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Jane Lefler
Jane Lefler, Animal Behaviorist
Category: Dog Training
Satisfied Customers: 18951
Experience:  Dog breeder/Trainer and Behaviorist 18+ years
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I have a problem with my 14month old border collie x kelpie

Customer Question

Hello,
I have a problem with my 14month old border collie x kelpie rescue, who is a lovely, well mannered female, and my 10 week old bernese mountain puppy.
They get along perfectly - playing, sleeping, etc, until food is involved, or they are playing, and all of a sudden the older dog turns on the puppy and becomes vicious.
I separate them at mealtime and prepare it away from them, but the older dog knows what I am doing and will attack the puppy even if they are not near me. She will also become aggressive occasionally when they are playing.
When this happens I put the puppy into a safe area, then get the border collie to sit, then lie down, and she calms down usually immediately. She also becomes good with the puppy almost immediately, although I usually leave her alone for a few minutes. I am concerned for both if them.
Any thoughts?
thanks
shelagh
Submitted: 4 months ago.
Category: Dog Training
Expert:  Jane Lefler replied 4 months ago.

Hi JaCustomer,

My name is ***** ***** I’ve been involved professionally with dogs in the health and behavioral fields for over 18 years. It will be my pleasure to work with you today.

In order to supply you with an informed answer, it is necessary for me to collect some additional information from you. When I receive your response or reply, it will likely take me between 30-45 minutes to type up my reply if I am still online when I receive notice that you replied. I hope you can be patient.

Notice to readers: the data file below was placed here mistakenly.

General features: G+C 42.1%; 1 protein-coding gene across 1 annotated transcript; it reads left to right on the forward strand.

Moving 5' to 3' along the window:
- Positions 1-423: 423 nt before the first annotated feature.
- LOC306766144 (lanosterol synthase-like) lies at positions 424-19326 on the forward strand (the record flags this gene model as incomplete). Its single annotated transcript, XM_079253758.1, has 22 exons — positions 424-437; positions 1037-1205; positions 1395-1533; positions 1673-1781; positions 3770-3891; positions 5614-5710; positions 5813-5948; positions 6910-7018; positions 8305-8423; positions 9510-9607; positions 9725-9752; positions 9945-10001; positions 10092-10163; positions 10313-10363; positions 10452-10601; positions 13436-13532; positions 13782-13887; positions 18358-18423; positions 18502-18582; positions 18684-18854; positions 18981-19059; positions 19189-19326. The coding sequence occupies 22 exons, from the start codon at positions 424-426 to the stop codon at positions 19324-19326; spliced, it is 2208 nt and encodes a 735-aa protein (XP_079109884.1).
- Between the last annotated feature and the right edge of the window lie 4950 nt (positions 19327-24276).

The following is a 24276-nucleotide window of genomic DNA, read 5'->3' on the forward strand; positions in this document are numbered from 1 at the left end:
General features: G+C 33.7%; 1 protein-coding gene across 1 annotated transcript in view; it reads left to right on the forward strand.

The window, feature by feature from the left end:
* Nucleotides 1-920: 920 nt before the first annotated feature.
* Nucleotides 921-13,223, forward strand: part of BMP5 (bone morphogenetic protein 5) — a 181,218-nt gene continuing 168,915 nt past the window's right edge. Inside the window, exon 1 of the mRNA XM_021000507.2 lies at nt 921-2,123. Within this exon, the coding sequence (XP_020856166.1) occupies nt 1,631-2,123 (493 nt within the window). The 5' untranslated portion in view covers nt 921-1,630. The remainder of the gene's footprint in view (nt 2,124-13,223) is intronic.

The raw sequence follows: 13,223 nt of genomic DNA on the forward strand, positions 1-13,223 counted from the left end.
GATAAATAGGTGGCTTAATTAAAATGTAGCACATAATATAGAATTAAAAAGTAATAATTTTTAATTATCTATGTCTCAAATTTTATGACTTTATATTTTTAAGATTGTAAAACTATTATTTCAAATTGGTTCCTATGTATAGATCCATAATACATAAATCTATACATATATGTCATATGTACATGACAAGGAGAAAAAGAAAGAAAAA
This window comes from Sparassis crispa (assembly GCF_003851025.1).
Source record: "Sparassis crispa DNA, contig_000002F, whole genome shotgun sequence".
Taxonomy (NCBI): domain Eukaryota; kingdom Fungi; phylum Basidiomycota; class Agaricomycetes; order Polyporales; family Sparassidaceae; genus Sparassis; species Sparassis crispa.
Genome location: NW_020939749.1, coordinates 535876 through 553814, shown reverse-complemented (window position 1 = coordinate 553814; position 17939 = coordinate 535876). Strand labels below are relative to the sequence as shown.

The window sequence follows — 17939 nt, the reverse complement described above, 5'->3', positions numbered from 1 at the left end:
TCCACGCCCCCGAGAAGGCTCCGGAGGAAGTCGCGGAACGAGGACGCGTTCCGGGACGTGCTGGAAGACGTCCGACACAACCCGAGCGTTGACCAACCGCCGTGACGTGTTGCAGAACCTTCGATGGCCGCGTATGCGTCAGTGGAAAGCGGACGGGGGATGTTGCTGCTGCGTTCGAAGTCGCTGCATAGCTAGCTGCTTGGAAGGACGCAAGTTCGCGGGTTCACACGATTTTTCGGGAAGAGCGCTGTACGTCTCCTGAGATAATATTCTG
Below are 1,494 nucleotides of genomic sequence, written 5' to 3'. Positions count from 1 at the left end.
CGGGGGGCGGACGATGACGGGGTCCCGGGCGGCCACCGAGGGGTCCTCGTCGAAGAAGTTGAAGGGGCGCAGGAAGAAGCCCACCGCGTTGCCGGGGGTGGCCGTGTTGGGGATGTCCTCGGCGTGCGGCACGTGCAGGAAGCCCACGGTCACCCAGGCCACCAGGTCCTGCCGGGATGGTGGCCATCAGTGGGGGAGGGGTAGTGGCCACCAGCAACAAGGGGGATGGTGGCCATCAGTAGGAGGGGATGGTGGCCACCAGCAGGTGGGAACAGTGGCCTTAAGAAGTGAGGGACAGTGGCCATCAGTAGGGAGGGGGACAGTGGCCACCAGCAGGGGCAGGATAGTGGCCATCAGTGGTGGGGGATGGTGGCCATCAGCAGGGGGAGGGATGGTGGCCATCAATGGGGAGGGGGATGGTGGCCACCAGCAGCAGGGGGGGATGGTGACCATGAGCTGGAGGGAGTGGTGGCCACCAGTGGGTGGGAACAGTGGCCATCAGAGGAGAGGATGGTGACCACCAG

Is she drawing blood from the puppy?

Customer: replied 4 months ago.
no she is not drawing any blood
Customer: replied 4 months ago.
when they are playing she just turns aggressive in a second and without warning
Customer: replied 4 months ago.
are you there?
Expert:  Jane Lefler replied 4 months ago.

OK. I'm typing up your reply now. It will take about 20 minutes to type up.

Customer: replied 4 months ago.
Also, as I am trying to potty train the puppy, it is impossible to use a food reward due to the food issues with Kate (the border x).
Expert:  Jane Lefler replied 4 months ago.

What you are seeing is all perfectly normal. The older dog may be a little rougher than if she was just a little older, but what you are seeing is exactly what older dogs are supposed to do.

Dogs teach puppies manners and the way they do that is to growl when a pup is doing something it shouldn't do like approach their food, etc, and when a pup fails to listen to the warning, they lunge sounding ferocious and usually will even snap their teeth together. They might even nip but usually do not do any real harm to the puppy. It is more of a scare tactic toward the puppy. All dogs will usually do this with puppies.